If I had to describe Proteus in two words I would pick ‘Beautiful Simplicity’. Your entire interaction with this game is through what is presented in front of your eyes and ears. It is even more interesting to know that the two are intrinsically linked; the music, provided by David Kananga, has layers that are added depending on your surroundings.
When you start, your character opens their eyes. You are floating on an ocean, and the island you can explore is just on the horizon – glide over to it and an ambient soundtrack takes hold. What you encounter on this island will modify a layer of the soundtrack depending on what it is you find. For example, a ruined castle that towers over you will have a subtle but noticeable effect. If you climb a mountain and pass the clouds it will take on a much more airy melody. Some places have spectacular events that can change the island gradually (I don’t want to spoil any of them though), and then there are the creatures that inhabit the island. Rabbits, owls and the very rare squirrel all add different sounds to the landscape that are more energetic and louder than the static places.
The island has a timeline – if you spend long enough there the seasons will change, and you guessed it, so does the music. Different animals can appear during different parts of the day and in different seasons. Jenn was playing in the spring and saw a group of white insects flying around. She really enjoyed the way they looked and sounded so she stood looking at them for a moment. After a while however, their music and their little sprites died; she was really sad to see them fluttering pathetically on the floor. Everything on the island has a life cycle.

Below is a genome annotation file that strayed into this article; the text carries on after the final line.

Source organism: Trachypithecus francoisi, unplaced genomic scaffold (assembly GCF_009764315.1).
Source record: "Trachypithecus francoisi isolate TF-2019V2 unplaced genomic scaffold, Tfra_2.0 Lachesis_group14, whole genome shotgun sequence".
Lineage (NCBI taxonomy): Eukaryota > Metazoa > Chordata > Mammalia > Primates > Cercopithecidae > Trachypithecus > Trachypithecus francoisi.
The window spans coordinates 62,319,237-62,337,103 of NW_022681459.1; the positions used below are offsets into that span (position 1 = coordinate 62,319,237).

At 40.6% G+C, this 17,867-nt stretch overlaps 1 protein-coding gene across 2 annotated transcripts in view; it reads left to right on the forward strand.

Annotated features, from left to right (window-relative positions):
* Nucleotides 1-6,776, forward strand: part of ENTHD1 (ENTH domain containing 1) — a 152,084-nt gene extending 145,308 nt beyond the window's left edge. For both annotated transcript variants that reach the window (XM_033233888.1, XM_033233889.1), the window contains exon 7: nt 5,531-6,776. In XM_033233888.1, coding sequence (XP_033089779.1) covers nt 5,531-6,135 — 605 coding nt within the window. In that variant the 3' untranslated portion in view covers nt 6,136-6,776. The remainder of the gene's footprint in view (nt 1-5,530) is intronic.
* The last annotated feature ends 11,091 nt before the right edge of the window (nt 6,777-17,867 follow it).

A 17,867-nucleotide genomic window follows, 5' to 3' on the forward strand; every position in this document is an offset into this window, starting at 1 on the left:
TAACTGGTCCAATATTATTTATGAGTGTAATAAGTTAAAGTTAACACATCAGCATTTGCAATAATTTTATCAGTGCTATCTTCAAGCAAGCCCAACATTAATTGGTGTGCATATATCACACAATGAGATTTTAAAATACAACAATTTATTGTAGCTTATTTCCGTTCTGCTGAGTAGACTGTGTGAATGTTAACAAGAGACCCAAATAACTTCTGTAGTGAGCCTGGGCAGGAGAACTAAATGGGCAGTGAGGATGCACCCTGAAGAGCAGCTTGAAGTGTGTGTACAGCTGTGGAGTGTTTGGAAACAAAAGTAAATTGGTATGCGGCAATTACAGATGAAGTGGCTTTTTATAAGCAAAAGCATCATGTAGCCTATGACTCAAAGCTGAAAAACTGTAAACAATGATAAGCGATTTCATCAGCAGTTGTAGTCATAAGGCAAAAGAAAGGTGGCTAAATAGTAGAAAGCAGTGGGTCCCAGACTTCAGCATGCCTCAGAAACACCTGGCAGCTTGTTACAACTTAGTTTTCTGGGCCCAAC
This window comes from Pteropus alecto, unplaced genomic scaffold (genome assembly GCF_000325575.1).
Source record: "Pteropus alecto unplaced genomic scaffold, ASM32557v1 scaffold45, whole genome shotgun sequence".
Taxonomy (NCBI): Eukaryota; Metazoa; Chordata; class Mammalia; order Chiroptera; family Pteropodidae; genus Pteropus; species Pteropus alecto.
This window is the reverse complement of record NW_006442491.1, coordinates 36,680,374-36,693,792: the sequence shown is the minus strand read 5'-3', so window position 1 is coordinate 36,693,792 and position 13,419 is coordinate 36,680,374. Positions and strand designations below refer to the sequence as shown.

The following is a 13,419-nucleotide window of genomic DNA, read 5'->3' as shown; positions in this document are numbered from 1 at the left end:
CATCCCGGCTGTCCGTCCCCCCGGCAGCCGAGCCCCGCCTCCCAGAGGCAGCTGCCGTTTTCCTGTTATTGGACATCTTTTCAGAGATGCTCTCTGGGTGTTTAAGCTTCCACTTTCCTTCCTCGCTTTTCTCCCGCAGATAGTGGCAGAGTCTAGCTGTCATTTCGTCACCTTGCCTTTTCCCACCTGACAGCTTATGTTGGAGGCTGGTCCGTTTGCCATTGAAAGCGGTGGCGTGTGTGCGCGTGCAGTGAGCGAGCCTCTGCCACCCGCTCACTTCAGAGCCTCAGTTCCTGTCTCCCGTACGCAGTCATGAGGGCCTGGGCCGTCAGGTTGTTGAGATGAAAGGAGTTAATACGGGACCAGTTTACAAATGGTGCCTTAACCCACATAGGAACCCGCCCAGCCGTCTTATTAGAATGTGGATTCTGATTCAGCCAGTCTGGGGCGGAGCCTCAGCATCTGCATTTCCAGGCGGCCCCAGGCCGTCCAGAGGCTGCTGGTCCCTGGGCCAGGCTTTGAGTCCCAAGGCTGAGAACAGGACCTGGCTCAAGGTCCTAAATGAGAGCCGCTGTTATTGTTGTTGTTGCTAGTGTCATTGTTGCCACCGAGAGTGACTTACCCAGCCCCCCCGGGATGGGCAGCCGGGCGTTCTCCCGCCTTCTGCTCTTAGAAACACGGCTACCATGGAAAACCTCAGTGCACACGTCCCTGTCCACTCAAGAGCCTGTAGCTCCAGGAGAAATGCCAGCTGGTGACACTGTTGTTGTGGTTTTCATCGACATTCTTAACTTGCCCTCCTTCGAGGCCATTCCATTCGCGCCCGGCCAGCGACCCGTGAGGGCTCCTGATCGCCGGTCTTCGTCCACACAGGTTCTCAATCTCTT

If I had to describe Proteus in two words I would pick ‘Beautiful Simplicity’.
I recommend using headphones if you don’t have an amazing speaker set up. Proteus is exploration in a landscape and soundscape brought to it’s logical harmonious conclusion. It’s currently in beta so there are more features and possibilities being considered, but the simplicity of the game means that even in this state it’s fully playable for hours on end. Last time I played it I went into a kind of Zen trance because the game only has move buttons and the mouse. Your ethereal character floats at walking pace and it is very calming to see the pixelated trees and animal sprites live and move around you. There are no high definition textures here, only bright or pastal colours and sprites that let your imagination fill in the details.
I would place this game as one of the most important game to be created in the last ten years. It takes real guts and expertise to pull off something that nobody has tried before. The fact that it is such a relaxed game to play sets itself aside from action packed adventures that seem to be flooding the market lately.
“My Rezzed 2012 Game of The Show” -Jenn